Death Squad – Split You At The Seams
Ever Rat Records, 1991
Speed metal — rising from Tank, Satan, Metallica, and Mercyful Fate — had a good but short run in the 1980s before enterprising poseurs worked rock and blues back into the mix, taking away the focus on riffs and song construction in favor of what were essentially pop songs with lots of muted E-chords. Split You At The Seams shows a late entry with roll-your-own spirit.
Coming from the school of later speed metal, Death Squad uses lots of choppy riffs but more of a Slayer-influenced dynamic of contrast between riffs, making it less cloying and irritating than the bands that shied away from the innovations of the second Metallica album versus the first, which essentially plugged them back into verse-chorus arrangements and forced the choruses to become rhythm hooks in order to keep energy high, which over time wore down listeners with repetition.
Every aspect of this release emphasizes the homespun from its highly allusive but clearly homebrew riffcraft through its enhanced basement level production, and this independent nature manifests in songs that sound like Exodus and Overkill crossed with a more aggressive underground band. Heavy metal influences intrude with lead guitars but chanted vocals and high speed compel them to be minimal for most of this release.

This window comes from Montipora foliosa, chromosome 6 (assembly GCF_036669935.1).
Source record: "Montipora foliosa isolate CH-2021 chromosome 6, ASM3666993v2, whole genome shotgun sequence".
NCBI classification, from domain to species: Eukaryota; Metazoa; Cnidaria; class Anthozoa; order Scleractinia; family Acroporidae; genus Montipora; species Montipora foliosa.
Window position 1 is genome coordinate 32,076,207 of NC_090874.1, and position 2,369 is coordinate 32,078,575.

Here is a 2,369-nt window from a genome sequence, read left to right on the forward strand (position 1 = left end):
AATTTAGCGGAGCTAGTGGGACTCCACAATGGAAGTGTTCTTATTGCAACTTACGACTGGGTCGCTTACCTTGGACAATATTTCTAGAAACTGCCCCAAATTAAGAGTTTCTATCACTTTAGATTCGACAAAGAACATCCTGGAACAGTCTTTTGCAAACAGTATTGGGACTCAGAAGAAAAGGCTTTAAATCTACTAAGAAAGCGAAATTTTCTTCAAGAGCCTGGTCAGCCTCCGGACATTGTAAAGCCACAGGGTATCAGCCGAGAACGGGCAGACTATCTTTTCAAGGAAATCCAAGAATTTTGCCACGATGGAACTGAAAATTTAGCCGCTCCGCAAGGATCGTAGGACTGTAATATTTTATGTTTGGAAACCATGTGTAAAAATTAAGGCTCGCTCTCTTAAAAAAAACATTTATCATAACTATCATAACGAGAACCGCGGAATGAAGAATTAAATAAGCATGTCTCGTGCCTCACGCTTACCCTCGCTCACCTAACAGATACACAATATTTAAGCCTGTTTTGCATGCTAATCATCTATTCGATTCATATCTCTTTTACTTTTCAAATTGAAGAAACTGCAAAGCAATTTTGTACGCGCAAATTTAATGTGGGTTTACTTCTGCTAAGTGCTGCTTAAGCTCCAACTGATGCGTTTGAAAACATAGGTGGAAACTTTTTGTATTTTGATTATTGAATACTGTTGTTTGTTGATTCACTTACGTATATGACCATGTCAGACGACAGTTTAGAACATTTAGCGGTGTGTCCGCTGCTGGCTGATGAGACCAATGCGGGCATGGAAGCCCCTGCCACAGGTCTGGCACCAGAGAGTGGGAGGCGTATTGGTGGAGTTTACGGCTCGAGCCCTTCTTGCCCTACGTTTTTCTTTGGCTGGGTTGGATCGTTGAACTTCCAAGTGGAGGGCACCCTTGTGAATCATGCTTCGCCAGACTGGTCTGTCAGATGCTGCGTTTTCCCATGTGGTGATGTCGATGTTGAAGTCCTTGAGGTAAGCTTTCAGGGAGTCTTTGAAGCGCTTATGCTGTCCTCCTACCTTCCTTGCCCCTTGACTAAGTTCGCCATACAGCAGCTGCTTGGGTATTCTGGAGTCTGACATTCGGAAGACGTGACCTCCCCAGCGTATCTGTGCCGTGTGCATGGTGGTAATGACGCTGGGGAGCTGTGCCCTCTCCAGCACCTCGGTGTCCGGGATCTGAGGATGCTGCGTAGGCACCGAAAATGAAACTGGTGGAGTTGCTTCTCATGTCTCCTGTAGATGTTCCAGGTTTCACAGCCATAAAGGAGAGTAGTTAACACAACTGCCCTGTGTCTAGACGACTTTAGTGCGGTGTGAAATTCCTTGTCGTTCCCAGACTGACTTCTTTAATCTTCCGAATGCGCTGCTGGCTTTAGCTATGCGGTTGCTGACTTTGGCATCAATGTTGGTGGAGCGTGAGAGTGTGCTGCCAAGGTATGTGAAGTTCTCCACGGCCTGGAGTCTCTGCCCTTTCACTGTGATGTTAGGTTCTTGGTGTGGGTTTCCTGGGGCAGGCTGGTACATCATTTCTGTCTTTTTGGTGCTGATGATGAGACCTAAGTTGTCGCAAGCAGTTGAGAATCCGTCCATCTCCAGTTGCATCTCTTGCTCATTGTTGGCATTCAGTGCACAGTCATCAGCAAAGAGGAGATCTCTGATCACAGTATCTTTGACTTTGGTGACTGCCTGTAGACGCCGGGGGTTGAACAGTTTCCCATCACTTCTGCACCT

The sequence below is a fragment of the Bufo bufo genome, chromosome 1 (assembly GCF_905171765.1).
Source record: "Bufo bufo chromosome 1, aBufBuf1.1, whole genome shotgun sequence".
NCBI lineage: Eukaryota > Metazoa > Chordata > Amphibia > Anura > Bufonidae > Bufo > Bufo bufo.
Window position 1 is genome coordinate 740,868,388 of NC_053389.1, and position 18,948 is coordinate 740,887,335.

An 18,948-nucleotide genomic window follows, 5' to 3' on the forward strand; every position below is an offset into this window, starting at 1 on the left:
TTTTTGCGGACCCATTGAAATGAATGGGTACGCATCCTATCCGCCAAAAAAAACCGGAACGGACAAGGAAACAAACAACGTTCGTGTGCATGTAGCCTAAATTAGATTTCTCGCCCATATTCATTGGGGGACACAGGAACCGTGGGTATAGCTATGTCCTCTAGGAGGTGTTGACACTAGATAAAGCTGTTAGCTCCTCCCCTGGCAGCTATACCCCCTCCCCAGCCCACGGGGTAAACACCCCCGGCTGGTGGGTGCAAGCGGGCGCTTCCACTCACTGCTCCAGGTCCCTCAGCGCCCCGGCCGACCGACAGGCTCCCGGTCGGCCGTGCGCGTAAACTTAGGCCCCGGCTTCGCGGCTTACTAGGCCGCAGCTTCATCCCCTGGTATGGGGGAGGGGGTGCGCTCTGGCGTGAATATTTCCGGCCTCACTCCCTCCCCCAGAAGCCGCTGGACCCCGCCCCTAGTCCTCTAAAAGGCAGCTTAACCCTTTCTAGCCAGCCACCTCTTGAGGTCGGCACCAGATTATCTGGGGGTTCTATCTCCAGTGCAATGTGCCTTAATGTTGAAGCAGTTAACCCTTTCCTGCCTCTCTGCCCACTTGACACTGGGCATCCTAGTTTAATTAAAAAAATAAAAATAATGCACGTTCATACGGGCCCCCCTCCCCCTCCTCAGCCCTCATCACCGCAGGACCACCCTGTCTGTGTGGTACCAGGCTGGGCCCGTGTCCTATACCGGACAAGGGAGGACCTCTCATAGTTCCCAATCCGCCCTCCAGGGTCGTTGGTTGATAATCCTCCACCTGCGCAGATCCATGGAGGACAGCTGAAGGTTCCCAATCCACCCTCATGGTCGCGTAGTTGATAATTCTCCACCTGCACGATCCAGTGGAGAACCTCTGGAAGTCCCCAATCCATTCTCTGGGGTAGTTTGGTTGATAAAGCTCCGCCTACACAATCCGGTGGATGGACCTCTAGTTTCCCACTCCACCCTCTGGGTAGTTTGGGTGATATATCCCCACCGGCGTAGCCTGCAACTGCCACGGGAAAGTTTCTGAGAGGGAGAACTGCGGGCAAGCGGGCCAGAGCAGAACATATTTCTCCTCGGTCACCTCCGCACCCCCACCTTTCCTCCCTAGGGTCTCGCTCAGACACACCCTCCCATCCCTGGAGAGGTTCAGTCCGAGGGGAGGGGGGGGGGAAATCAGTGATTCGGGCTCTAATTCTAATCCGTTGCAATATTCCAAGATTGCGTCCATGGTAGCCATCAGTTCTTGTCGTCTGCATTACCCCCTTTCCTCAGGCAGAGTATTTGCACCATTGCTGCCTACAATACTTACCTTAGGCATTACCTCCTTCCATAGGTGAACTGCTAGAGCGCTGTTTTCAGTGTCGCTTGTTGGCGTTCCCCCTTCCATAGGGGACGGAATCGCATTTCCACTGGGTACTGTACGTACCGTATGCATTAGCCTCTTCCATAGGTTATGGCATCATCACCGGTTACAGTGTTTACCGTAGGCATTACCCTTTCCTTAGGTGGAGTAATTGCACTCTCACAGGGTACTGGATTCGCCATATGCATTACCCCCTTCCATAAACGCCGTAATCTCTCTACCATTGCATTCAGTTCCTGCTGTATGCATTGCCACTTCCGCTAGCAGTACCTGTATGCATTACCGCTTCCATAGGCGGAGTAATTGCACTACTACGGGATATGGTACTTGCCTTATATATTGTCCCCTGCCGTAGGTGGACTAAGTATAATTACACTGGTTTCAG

Although it sounds more like a compilation of demos than a freestanding album, Split You At The Seams delivers on the promise of speed metal, which was to make heavy metal more intense like punk and more riff-based like progressive rock, and despite the cudgel-like simplicity of many of these riffs, this album fulfills that need. Its independent spirit gives it additional charisma.
While speed metal essentially died as a subgenre, it lives on through many who appreciate the clarity of its time and its approach, and this album provides an insight into that appeal. For those who want a basic speed metal without the excesses but with the extremity, this ancient work — re-issued in 2017 — might be worth exploring.